Group PFC - connecting on fixed capacitor to a group of simultaneously operated inductive loads (e.g. group of motors, discharge lamps)

Central PFC, typical for large electrical systems with fluctuating load where it is common to connect a number of capacitors to a main power distribution station or substation. The capacitors are controlled by a microprocessor based relay which continuously monitors the reactive power demand on the supply. The relay connects or disconnects the capacitors to compensate for the actual reactive power of the total load and to reduce the overall demand on the supply.

A typical power factor correction system would incorporate a number of capacitor sections determined by the characteristics and the reactive power requirements of the installation under consideration.

Sections of 12.5 kvar, 25 kvar, and 50 kvar are usually employed. larger stages (e.g. 100kvar and above) are achieved by cascading a number of smaller sections. This has the beneficial effect of reducing fluctuations in the mains caused by the inrush currents to the capacitors and minimizes supply disturbances. Where harmonic distortion is of concern, appropriate systems are supplied incorporating detuning reactors.



Safety of the capacitors

1. Self-healing Dielectric

All dielectric structures used by ELECTRONICON are "self-healing":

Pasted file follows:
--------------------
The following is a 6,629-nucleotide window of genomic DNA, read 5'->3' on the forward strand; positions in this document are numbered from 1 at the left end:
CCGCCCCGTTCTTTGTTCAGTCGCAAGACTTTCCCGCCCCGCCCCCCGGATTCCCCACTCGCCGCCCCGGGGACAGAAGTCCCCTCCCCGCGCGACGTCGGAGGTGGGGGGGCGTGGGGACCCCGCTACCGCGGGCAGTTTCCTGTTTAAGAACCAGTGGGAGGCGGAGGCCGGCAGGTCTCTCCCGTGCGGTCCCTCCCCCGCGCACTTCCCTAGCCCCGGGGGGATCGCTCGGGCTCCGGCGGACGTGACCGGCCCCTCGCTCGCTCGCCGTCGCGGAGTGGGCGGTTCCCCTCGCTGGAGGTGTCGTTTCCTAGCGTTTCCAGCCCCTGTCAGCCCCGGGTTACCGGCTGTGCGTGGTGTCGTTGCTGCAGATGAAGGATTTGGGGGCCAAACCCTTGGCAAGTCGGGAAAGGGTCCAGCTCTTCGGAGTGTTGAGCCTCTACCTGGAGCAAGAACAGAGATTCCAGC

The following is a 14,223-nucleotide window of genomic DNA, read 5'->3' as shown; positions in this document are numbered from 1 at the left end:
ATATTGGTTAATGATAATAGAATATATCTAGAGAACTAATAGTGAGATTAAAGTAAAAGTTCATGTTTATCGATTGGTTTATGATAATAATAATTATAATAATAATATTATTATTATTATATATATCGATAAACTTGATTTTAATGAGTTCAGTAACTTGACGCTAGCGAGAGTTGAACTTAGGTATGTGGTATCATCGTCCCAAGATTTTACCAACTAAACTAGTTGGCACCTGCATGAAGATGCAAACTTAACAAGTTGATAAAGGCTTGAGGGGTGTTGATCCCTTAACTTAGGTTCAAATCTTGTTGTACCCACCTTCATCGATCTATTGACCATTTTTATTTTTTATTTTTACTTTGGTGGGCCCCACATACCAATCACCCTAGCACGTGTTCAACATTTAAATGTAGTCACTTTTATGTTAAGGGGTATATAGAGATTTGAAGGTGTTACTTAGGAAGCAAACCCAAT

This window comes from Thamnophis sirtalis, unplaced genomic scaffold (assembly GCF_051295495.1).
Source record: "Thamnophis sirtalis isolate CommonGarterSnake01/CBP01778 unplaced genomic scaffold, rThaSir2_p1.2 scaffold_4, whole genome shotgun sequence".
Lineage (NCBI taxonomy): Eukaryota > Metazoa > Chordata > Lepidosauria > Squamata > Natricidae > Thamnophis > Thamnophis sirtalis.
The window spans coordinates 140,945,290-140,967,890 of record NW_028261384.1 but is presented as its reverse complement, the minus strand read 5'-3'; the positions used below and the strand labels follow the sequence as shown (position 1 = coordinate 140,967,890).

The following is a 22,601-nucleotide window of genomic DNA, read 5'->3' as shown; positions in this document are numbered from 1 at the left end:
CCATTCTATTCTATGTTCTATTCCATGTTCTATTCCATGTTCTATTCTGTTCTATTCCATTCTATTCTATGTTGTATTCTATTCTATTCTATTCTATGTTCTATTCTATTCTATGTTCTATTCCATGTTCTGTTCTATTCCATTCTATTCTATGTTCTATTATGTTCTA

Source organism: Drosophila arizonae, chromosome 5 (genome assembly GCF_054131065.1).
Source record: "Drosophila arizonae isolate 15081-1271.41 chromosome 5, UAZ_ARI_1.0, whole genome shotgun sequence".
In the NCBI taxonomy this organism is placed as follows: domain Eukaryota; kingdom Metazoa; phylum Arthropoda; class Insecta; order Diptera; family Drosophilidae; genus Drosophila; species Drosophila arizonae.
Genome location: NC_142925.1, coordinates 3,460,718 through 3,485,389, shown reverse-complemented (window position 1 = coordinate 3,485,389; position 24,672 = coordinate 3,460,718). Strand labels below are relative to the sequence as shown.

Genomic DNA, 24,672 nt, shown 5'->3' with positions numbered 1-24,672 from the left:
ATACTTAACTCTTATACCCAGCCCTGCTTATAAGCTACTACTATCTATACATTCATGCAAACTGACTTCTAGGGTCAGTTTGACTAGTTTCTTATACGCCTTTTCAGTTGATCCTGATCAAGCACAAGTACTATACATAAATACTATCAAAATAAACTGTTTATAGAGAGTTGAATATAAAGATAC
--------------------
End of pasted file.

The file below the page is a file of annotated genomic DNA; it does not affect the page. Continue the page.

In the event of a voltage breakdown the metal layers around the breakdown channel are evaporated by the temperature of the electric arc that forms between the electrodes. They are removed within a few microseconds and pushed apart by the overpressure generated in the centre of the breakdown spot. An insulation area is formed which is reliably resistive and voltage proof for all operating requirements of the capacitor.
The capacitor remains fully functional during and after the breakdown.

2. Protection against Overload and Failure at the End of Useful Service Life: The Overpressure Mechanism ("Break Action")

In the event of overvoltage or ageing at the end of the capacitor's useful service life, an increasing number of self-healing breakdowns may cause rising pressure inside the capacitor. To prevent it from bursting the capacitor is fitted with an obligatory "break action mechanism".
This safety mechanism is based on an attenuated spot at one of the connecting wires inside the capacitor. With rising pressure the case begins to expand, mainly by opening the folded crimp and pushing the lid upwards.
As a result, the prepared connecting wire is separated at the attenuated spot, and the current path is interrupted irreversibly.


Reactors for Detuned Filter Circuits

A consumer whose load includes a high proportion of variable speed motor drives and/or other harmonic generating loads may require a detuned capacitor system. This would perform the function of power factor improvement whilst preventing any amplification of harmonic currents and voltages caused by resonance between capacitors and inductances in the mains.

Our low-loss reactors are designed for such systems. They are available with adjusted and fixed ratings:

  • The adjusted reactor is designed to create exactly the required output of reactive power, allowing for the internal voltage rise inside the resonating circuit formed together with the capacitor connected in the circuit. Note that exact sizing of the capacitor is necessary.
  • The fixed reactor is matched to a power capacitor with standard rating at mains voltage. .